President Roosevelt signed the Social Security Act into law on August 14, 1935. It was a major part of his New Deal plans, most of which were strongly opposed by the Republican Party. Three and a half months later, on December 1, 1936, the first block of 1,000 records were assembled and were ready to start their way through the nine-step process that would result in the creation of a permanent master record and the establishment of an earnings record for the individual.
When this first stack was ready, Joe Fay, head of the Division of Accounting Operations in the Candler Building, walked over to the stack, pulled off the top record, and declared it to be the official first Social Security record. This particular record, (055-09-0001) belonged to John D. Sweeney, Jr., age 23, of New Rochelle, New York. The next day, newspapers around the country announced that Sweeney had been issued the first Social Security Number.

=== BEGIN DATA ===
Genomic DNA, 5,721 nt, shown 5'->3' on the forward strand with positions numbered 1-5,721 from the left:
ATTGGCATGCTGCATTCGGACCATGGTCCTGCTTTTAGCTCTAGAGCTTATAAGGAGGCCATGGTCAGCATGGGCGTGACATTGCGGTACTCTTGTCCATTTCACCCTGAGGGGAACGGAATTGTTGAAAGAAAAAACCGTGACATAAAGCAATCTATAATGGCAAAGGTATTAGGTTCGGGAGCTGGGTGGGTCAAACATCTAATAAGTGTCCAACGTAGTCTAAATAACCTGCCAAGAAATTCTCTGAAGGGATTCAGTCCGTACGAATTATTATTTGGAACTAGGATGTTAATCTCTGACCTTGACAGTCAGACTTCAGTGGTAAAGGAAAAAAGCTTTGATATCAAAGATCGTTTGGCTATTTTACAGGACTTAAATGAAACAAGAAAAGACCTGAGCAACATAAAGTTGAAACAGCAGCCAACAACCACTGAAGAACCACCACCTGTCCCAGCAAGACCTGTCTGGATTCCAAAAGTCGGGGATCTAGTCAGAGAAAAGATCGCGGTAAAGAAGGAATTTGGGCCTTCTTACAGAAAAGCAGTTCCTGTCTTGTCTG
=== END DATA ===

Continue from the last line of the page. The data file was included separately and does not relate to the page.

Mr. Sweeney was the son of a wealthy factory owner. The younger Mr. Sweeney had grown up in a 15-room Westchester County home staffed with servants. In an effort to learn the family business, Mr. Sweeney was working as a shipping clerk for his father at the time he filled out his application for a Social Security card. The whole Sweeney family voted for Republican Presidential candidate Landon in 1936, although John Jr. allowed that he liked the new Social Security program, even though he didn’t think much of the New Deal.
Ironically, John Sweeney died of a heart attack in 1974 at the age of 61 without ever receiving any benefits from the Social Security program. However, his widow was able to receive benefits, based on his work, until her death in 1982.